TAIPEI (Taiwan News) — The Nov. 20 trade talks between Taiwan and the United States are likely to result in the signing of a memorandum of understanding, Foreign Minister Joseph Wu (吳釗燮) said Thursday (Nov. 12).
Vice Minister of Economic Affairs Chen Chern-chyi (陳正祺) will travel to the U.S. for talks with Undersecretary of State for Economic Growth, Energy and the Environment Keith Krach, who visited Taiwan in September. Other senior Taiwanese officials will reportedly use videoconferencing to participate in some of the sessions.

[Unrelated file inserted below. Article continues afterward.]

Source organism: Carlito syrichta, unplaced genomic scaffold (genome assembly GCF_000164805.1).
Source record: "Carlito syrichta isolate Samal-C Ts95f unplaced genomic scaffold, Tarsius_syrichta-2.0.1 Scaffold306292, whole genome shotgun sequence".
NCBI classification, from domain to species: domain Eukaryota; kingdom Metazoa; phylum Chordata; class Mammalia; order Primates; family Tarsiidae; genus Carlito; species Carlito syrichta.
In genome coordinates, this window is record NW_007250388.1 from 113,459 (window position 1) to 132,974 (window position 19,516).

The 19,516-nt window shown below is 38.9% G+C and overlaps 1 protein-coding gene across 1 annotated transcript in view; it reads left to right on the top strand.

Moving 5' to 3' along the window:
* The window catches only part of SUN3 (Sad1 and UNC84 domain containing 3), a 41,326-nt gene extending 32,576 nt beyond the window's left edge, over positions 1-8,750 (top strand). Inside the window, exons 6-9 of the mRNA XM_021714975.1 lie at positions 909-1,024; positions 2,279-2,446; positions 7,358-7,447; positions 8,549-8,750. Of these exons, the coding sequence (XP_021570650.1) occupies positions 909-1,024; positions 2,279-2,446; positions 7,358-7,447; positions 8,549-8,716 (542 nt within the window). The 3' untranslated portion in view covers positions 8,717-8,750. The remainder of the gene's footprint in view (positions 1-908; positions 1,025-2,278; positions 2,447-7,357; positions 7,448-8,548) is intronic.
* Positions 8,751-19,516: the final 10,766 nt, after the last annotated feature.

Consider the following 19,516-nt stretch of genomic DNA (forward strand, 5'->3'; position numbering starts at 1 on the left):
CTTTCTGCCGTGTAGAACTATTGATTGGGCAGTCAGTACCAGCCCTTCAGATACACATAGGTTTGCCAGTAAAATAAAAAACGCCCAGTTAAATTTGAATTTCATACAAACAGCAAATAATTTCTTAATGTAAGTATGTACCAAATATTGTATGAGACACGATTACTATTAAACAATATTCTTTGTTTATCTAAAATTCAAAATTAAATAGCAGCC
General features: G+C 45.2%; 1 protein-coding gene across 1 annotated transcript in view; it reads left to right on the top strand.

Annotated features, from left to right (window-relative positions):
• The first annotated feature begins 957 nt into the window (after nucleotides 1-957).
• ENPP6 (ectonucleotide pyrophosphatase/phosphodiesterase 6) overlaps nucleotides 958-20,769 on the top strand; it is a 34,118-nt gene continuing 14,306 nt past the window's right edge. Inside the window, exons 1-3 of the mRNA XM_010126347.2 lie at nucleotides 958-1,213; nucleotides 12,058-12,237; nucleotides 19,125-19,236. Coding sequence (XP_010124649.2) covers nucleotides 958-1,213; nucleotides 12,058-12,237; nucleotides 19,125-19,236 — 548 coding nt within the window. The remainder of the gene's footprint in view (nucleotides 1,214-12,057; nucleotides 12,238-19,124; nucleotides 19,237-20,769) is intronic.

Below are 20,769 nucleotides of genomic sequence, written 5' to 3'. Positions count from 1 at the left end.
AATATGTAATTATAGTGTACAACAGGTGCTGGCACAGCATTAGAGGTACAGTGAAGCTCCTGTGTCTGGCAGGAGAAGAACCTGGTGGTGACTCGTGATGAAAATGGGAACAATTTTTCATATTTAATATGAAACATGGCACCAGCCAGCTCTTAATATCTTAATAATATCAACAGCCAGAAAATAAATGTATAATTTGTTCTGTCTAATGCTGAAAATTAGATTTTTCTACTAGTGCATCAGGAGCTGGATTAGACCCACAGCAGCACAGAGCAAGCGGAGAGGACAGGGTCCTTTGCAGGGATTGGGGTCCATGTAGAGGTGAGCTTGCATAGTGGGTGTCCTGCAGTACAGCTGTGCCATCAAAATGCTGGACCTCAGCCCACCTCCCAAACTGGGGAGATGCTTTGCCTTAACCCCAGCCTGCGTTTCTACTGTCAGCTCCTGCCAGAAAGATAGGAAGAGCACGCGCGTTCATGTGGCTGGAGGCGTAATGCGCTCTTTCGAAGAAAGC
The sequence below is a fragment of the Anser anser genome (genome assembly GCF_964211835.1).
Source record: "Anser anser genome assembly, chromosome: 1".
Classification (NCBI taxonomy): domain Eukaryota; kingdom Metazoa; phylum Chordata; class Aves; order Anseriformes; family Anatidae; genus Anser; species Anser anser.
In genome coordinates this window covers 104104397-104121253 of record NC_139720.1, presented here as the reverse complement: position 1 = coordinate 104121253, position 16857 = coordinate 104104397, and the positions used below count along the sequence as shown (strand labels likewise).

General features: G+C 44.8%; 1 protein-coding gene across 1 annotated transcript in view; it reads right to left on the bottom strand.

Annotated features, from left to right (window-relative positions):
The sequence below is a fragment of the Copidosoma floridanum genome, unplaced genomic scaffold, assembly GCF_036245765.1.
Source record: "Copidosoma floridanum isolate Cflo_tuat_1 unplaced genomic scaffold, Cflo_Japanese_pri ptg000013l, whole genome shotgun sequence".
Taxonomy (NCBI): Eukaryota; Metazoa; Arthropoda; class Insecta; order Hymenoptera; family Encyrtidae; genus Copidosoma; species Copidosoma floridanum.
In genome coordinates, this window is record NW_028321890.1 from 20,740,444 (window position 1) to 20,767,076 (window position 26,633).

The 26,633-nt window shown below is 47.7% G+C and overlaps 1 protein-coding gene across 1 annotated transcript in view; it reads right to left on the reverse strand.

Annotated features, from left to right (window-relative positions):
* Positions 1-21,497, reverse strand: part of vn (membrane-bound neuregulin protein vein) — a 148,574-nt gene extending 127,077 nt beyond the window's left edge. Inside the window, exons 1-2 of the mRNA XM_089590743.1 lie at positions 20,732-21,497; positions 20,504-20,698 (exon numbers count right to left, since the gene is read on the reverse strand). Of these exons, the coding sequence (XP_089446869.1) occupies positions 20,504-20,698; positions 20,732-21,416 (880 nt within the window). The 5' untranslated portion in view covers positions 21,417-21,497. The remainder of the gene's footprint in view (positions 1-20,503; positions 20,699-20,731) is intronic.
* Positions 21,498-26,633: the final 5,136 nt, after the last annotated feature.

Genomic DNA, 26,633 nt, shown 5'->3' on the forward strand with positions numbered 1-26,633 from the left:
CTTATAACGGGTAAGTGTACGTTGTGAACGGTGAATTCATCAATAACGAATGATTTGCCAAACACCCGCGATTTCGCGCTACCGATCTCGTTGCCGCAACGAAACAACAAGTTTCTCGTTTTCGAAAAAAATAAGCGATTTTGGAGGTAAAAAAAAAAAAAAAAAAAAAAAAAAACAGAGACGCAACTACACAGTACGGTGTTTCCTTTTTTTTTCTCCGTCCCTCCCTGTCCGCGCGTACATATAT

The foreign minister expressed confidence that the Economic Prosperity Partnership Dialogue could become a regular fixture in the U.S.-Taiwan relationship and would not be affected by the outcome of the recent presidential election, CNA reported. Wu added that both sides were “negotiating intensely” to pave the way for an MOU at the end of the talks.
Subjects for discussion include supply lines, 5G, the investment review process, health security, and science and technology. By announcing in August that Taiwan would allow U.S. pork imports despite their containing ractopamine residue, the government hopes for progress toward a bilateral trade agreement.